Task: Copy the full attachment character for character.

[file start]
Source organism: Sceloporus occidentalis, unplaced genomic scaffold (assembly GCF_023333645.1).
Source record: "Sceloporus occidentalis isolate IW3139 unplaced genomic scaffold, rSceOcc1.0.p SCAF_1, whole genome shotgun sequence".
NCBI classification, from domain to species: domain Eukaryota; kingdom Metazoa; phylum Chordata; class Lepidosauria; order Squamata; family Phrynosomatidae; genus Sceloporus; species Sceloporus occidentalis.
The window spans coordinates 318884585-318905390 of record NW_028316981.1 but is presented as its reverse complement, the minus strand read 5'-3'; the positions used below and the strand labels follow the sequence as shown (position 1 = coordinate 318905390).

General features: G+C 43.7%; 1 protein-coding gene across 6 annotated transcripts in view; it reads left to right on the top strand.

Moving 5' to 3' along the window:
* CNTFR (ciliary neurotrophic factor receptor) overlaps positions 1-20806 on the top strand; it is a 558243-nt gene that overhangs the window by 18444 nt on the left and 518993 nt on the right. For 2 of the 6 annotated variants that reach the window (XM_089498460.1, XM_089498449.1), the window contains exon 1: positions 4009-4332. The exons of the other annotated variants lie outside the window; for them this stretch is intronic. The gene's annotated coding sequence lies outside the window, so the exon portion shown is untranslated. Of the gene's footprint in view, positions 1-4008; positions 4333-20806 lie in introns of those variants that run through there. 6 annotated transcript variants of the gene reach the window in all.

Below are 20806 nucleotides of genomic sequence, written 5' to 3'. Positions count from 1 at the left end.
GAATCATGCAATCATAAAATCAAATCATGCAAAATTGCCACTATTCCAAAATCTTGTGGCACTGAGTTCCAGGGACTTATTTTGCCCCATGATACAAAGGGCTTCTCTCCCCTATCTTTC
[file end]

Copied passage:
Source organism: Sceloporus occidentalis, unplaced genomic scaffold (assembly GCF_023333645.1).
Source record: "Sceloporus occidentalis isolate IW3139 unplaced genomic scaffold, rSceOcc1.0.p SCAF_1, whole genome shotgun sequence".
NCBI classification, from domain to species: domain Eukaryota; kingdom Metazoa; phylum Chordata; class Lepidosauria; order Squamata; family Phrynosomatidae; genus Sceloporus; species Sceloporus occidentalis.
The window spans coordinates 318884585-318905390 of record NW_028316981.1 but is presented as its reverse complement, the minus strand read 5'-3'; the positions used below and the strand labels follow the sequence as shown (position 1 = coordinate 318905390).

General features: G+C 43.7%; 1 protein-coding gene across 6 annotated transcripts in view; it reads left to right on the top strand.

Moving 5' to 3' along the window:
* CNTFR (ciliary neurotrophic factor receptor) overlaps positions 1-20806 on the top strand; it is a 558243-nt gene that overhangs the window by 18444 nt on the left and 518993 nt on the right. For 2 of the 6 annotated variants that reach the window (XM_089498460.1, XM_089498449.1), the window contains exon 1: positions 4009-4332. The exons of the other annotated variants lie outside the window; for them this stretch is intronic. The gene's annotated coding sequence lies outside the window, so the exon portion shown is untranslated. Of the gene's footprint in view, positions 1-4008; positions 4333-20806 lie in introns of those variants that run through there. 6 annotated transcript variants of the gene reach the window in all.

Below are 20806 nucleotides of genomic sequence, written 5' to 3'. Positions count from 1 at the left end.
GAATCATGCAATCATAAAATCAAATCATGCAAAATTGCCACTATTCCAAAATCTTGTGGCACTGAGTTCCAGGGACTTATTTTGCCCCATGATACAAAGGGCTTCTCTCCCCTATCTTTC